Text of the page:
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Friday, December 21, 2018

Axios Future
By Steve LeVine ·Dec 21, 2018
Welcome back to Future. Thanks for subscribing.
Situational awareness: Minnesota prosecutors today declined to file charges against Richard Liu, CEO of JD.com, in the alleged rape of a University of Minnesota student in September.
This is the last edition of Future until Monday, Jan. 7. Have a safe and restful holiday. We look forward to seeing you again in 2019.
Consider inviting your friends and colleagues to sign up. And if you have any tips or thoughts on what we can do better, just hit reply to this email or message me at steve@axios.com. Email my colleagues Kaveh Waddell at kaveh@axios.com and Erica Pandey at erica@axios.com.
Okay, let's start with ...
 
 
1 big thing: The China blind spot
Illustration of a blurry Chinese flag
Illustration: Rebecca Zisser/Axios
 
The West has a blind spot when it comes to China’s technological advances.
  • Axios' Kaveh Waddell writes: Again and again, the West has shown that it misunderstands China's true competence in the technologies of the future — artificial intelligence, quantum science, robotics, and more.
  • Alternatively under- and over-estimating China's progress, the U.S. and Europe are left simply unmoored in terms of tracking their primary geopolitical competition.
What it looks like: Whiplash.
  • In an utterly unexpected announcement last month, a Chinese scientist said he had produced a genetically edited embryo.
  • In recent years, there has been a headline-grabbing explosion of AI papers from Chinese researchers, followed by analyses suggesting that Chinese research lags significantly behindAmerican and European work when accounting for impact.
  • Over the last year, major advances have been announced by Chinese companies that most in the West have never heard of — like MiningLamp, a big data company that’s attracted name investors.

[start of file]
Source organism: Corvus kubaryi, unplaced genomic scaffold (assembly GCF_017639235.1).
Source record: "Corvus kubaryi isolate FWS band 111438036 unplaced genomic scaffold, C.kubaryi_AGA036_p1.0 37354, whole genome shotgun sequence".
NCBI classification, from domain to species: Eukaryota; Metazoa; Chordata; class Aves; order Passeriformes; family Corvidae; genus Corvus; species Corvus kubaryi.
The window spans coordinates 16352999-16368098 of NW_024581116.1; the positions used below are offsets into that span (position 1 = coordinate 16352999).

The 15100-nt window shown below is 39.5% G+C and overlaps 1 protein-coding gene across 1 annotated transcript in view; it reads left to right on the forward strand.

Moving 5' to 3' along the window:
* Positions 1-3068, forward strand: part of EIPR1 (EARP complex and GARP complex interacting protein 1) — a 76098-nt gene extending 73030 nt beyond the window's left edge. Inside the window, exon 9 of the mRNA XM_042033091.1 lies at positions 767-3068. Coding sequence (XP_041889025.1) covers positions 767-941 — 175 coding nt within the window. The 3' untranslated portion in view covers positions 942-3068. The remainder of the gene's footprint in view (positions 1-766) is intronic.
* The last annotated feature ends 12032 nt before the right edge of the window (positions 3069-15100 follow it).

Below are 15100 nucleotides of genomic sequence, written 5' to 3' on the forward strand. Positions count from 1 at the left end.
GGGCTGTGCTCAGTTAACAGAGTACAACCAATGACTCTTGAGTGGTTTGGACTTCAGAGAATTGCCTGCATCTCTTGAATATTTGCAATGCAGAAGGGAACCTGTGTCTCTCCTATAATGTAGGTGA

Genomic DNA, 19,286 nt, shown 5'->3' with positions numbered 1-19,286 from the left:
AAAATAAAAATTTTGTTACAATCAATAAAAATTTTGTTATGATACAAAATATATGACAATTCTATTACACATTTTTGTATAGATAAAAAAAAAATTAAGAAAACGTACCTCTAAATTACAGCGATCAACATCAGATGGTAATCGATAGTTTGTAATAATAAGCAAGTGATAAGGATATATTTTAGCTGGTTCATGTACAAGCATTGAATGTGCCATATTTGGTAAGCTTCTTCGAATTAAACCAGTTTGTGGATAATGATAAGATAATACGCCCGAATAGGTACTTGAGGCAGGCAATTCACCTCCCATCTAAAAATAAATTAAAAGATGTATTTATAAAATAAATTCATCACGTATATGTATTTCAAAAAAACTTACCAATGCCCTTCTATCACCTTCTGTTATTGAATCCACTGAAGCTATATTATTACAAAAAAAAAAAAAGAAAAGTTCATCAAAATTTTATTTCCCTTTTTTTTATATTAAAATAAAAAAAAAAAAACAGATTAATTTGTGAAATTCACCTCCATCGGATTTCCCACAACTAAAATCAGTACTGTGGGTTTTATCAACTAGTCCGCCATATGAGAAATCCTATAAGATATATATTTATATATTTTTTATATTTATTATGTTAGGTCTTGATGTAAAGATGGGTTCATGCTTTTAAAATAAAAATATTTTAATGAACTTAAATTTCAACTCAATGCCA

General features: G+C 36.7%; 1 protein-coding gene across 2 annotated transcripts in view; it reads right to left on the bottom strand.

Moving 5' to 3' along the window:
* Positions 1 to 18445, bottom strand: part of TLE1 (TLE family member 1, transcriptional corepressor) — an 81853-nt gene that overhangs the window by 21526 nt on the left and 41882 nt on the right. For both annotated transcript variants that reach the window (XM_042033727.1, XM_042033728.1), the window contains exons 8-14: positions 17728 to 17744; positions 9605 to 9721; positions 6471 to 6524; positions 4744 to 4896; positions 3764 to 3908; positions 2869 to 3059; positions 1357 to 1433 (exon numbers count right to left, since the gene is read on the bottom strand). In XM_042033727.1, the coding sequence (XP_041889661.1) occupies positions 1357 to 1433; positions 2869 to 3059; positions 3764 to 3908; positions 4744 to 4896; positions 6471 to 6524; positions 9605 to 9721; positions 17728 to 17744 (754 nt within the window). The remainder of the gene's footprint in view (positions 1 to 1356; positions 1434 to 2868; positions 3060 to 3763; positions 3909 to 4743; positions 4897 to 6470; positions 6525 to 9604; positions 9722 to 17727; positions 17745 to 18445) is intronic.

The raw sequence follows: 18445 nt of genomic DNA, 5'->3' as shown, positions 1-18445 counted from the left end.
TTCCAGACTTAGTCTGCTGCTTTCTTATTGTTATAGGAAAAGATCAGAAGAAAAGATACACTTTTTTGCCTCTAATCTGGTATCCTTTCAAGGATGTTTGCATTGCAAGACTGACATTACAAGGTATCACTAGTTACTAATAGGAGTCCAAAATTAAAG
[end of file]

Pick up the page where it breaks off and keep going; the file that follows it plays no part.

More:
The backdrop: Several factors contribute to the trans-Pacific information gap. Unlike military hardware that can be publicly demonstrated, virtual technology like AI and quantum computing is difficult to scrutinize, especially because they are, at their core, difficult to understand.
  • The Chinese government deliberately sows confusion in official announcements and state-controlled media. The aim is sometimes to send rivals scrambling toward a dead end, says Elsa Kania, a fellow at the Center for a New American Security.
  • A narrow Western focus on major cities — Beijing, Shanghai, Guangzhou, Shenzhen — leaves out major universities and data-annotation outfits that also contribute to China’s AI rise, says Jeffrey Ding, of Oxford's Future of Humanity Institute.
Combined, these factors and others have often left the West in the dark. MiningLamp, for example, is barely mentioned in English literature but is well known in China, says Joy Ma, a researcher at the University of Chicago's Paulson Institute. As a result, U.S. and European companies and officials don't know how to respond appropriately.
  • Now, the West has swung from discounting Chinese innovation to panicking, depicting an unstoppable tech juggernaut. Against this framing, the U.S. is considering ways to preserve the American tech advantage, like imposing export controls. But sanctions can be overkill, too.
  • The reality is somewhere in the middle, says Kania.
Axios science editor Andrew Freedman writes: Policy decisions made now will determine whether the U.S. successfully competes with China for the lead in scientific and engineering research, or squanders it through a mix of underfunding and poorly crafted legislation.
  • It's conceivable that China, not the U.S., will be the next country to land a human on the Moon, while also rivaling the U.S. and the E.U. in weather prediction in as little as a decade from now — a field with many military applications.

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